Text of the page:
Indicator Report - Drinking Water: Public Water Use
Why Is This Important?People drink and use water every day. The majority of Americans are provided with high quality drinking water. About 90% of people in the United States (262 million in 2006) get their water from a community water system versus a smaller water supply such as a household well. The U.S. Environmental Protection Agency (EPA) sets regulations for treating and monitoring drinking water delivered by community water systems. There are water quality standards and monitoring requirements for over 90 contaminants. Drinking water protection programs play a critical role in ensuring high quality drinking water and in protecting the public's health.
Because people drink and use water every day, contaminants in drinking water have the potential to affect many people. The number of people served by a community water system varies from twenty-five to hundreds of thousands. Community water systems in the U.S. provide among the highest quality drinking water in the world. However, some contaminants are present at low levels, and it is still possible that drinking water can become contaminated at higher levels. If a person is exposed to a high enough level of a contaminant, they may become ill. Effects can be short-term or long-term and depend on the specific contaminant, the level of contaminant in the water, and the person's individual susceptibility. As additional information is obtained about how specific contaminants affect public health, standards may change in order to better protect public health.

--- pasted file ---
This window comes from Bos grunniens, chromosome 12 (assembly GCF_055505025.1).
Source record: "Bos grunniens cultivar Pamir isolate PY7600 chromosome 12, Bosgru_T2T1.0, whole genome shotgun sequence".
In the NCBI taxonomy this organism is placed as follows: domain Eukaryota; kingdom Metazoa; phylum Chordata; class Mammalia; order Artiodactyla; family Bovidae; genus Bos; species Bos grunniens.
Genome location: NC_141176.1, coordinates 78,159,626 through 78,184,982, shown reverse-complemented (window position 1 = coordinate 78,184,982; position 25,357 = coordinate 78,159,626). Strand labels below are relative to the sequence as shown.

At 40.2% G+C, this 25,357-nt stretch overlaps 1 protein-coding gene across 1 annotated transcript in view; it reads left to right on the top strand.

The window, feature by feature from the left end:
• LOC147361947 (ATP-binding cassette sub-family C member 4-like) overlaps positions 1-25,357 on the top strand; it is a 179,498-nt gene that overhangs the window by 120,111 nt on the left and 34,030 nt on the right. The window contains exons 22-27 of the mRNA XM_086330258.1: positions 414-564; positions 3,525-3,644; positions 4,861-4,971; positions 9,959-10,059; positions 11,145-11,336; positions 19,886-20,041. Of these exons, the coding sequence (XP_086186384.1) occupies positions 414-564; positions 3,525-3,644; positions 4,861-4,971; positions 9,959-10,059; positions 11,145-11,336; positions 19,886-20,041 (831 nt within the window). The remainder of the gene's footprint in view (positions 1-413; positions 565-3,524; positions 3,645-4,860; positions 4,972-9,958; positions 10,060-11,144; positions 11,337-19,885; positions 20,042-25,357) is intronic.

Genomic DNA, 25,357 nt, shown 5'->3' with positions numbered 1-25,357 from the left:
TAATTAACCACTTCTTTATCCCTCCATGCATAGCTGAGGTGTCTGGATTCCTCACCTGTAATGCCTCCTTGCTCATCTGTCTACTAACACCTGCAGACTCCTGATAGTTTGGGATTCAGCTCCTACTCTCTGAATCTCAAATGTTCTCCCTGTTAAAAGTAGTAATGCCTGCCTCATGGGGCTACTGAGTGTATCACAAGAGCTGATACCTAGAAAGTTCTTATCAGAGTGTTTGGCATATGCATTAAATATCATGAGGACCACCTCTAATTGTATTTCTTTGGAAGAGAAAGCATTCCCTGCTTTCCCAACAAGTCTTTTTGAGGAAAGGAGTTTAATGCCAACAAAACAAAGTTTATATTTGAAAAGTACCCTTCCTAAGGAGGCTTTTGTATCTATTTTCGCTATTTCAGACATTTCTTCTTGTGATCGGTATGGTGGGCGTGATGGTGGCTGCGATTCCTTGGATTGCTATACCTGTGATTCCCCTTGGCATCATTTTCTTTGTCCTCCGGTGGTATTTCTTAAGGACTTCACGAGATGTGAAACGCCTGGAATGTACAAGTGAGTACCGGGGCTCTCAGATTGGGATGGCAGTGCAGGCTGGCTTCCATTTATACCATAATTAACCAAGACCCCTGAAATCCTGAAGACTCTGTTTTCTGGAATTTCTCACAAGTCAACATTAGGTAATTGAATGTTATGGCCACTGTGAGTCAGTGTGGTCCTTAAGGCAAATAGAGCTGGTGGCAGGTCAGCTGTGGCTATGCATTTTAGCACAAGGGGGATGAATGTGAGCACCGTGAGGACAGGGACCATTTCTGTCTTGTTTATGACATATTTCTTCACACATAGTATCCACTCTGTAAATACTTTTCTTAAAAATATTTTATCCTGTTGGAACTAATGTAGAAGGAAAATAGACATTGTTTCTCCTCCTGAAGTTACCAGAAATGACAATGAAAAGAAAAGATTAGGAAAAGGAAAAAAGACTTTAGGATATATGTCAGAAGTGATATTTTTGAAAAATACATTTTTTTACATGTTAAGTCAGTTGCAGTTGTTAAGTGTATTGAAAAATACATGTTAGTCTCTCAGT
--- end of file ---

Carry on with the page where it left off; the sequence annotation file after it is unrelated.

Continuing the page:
The purpose of this indicator is to show how many people drink water that has regulations on contaminant levels to reduce health-risks. The proportion of the population served by regulated community water supplies provides a measure of the estimated proportion of people in the state that are served by water that is being monitored for public health protection.
Data NotesThis data represents estimates based on the number of connections served by community water systems that report to the Utah Department of Environmental Quality.
Data reported to other sources, such as the Environmental Protection Agency, may differ slightly.
This data does not include information about private water sources such as well water.
This data has been adjusted to include tribal populations in San Juan and Uintah counties. Tribal populations do not report to the UDEQ but instead report to the EPA. This adjustment was done in order to more accurately represent the percentage of people using a monitored community water system versus private water supplies in Utah. This map was made using an interval break method called "natural breaks" where classes are based on natural groupings inherent in the data.
Data SourcesUtah Department of Environmental Quality, Division of Drinking Water, Safe Drinking Water Information System (SDWIS). Population Estimates: Utah Governor's Office of Planning and Budget.
DefinitionA community water system is a public water system which serves at least 15 service connections used by year-round residents or regularly serves at least 25 year-round residents.
How We Calculated the Rates
Page Content Updated On 03/05/2012, Published on 03/05/2012